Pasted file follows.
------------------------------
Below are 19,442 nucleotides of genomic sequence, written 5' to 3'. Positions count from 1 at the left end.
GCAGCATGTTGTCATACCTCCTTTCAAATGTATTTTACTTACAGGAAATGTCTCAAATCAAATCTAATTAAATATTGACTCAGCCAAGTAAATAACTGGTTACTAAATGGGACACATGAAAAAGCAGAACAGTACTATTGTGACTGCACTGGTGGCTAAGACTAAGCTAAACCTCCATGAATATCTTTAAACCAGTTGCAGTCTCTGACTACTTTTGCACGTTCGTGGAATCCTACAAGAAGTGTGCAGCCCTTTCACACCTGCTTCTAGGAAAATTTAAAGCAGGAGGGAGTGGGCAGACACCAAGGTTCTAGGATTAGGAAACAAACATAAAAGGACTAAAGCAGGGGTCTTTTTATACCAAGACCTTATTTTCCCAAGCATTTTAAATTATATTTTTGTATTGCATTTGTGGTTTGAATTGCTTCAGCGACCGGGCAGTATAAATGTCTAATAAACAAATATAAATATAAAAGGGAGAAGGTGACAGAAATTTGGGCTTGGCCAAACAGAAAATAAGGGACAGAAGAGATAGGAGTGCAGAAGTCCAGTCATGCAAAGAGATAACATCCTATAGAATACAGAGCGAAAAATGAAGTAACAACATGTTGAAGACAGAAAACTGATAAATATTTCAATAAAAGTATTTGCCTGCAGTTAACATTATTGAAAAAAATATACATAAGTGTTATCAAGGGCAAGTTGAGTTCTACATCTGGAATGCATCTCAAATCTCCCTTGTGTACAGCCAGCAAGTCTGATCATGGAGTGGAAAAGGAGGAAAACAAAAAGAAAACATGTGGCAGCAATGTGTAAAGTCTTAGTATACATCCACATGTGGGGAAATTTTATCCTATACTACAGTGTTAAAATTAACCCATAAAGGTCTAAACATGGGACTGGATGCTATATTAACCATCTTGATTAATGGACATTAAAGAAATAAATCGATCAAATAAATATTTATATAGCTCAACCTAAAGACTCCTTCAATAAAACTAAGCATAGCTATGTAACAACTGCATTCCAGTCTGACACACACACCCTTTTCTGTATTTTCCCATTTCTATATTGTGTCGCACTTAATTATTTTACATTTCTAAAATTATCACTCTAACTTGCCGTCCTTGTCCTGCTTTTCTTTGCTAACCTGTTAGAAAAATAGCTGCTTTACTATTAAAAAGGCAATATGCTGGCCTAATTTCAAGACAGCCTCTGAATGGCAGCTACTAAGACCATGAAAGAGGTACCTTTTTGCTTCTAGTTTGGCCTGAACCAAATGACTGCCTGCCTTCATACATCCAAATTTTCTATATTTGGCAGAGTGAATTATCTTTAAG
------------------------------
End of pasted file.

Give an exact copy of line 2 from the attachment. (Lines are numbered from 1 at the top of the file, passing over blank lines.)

GCAGCATGTTGTCATACCTCCTTTCAAATGTATTTTACTTACAGGAAATGTCTCAAATCAAATCTAATTAAATATTGACTCAGCCAAGTAAATAACTGGTTACTAAATGGGACACATGAAAAAGCAGAACAGTACTATTGTGACTGCACTGGTGGCTAAGACTAAGCTAAACCTCCATGAATATCTTTAAACCAGTTGCAGTCTCTGACTACTTTTGCACGTTCGTGGAATCCTACAAGAAGTGTGCAGCCCTTTCACACCTGCTTCTAGGAAAATTTAAAGCAGGAGGGAGTGGGCAGACACCAAGGTTCTAGGATTAGGAAACAAACATAAAAGGACTAAAGCAGGGGTCTTTTTATACCAAGACCTTATTTTCCCAAGCATTTTAAATTATATTTTTGTATTGCATTTGTGGTTTGAATTGCTTCAGCGACCGGGCAGTATAAATGTCTAATAAACAAATATAAATATAAAAGGGAGAAGGTGACAGAAATTTGGGCTTGGCCAAACAGAAAATAAGGGACAGAAGAGATAGGAGTGCAGAAGTCCAGTCATGCAAAGAGATAACATCCTATAGAATACAGAGCGAAAAATGAAGTAACAACATGTTGAAGACAGAAAACTGATAAATATTTCAATAAAAGTATTTGCCTGCAGTTAACATTATTGAAAAAAATATACATAAGTGTTATCAAGGGCAAGTTGAGTTCTACATCTGGAATGCATCTCAAATCTCCCTTGTGTACAGCCAGCAAGTCTGATCATGGAGTGGAAAAGGAGGAAAACAAAAAGAAAACATGTGGCAGCAATGTGTAAAGTCTTAGTATACATCCACATGTGGGGAAATTTTATCCTATACTACAGTGTTAAAATTAACCCATAAAGGTCTAAACATGGGACTGGATGCTATATTAACCATCTTGATTAATGGACATTAAAGAAATAAATCGATCAAATAAATATTTATATAGCTCAACCTAAAGACTCCTTCAATAAAACTAAGCATAGCTATGTAACAACTGCATTCCAGTCTGACACACACACCCTTTTCTGTATTTTCCCATTTCTATATTGTGTCGCACTTAATTATTTTACATTTCTAAAATTATCACTCTAACTTGCCGTCCTTGTCCTGCTTTTCTTTGCTAACCTGTTAGAAAAATAGCTGCTTTACTATTAAAAAGGCAATATGCTGGCCTAATTTCAAGACAGCCTCTGAATGGCAGCTACTAAGACCATGAAAGAGGTACCTTTTTGCTTCTAGTTTGGCCTGAACCAAATGACTGCCTGCCTTCATACATCCAAATTTTCTATATTTGGCAGAGTGAATTATCTTTAAG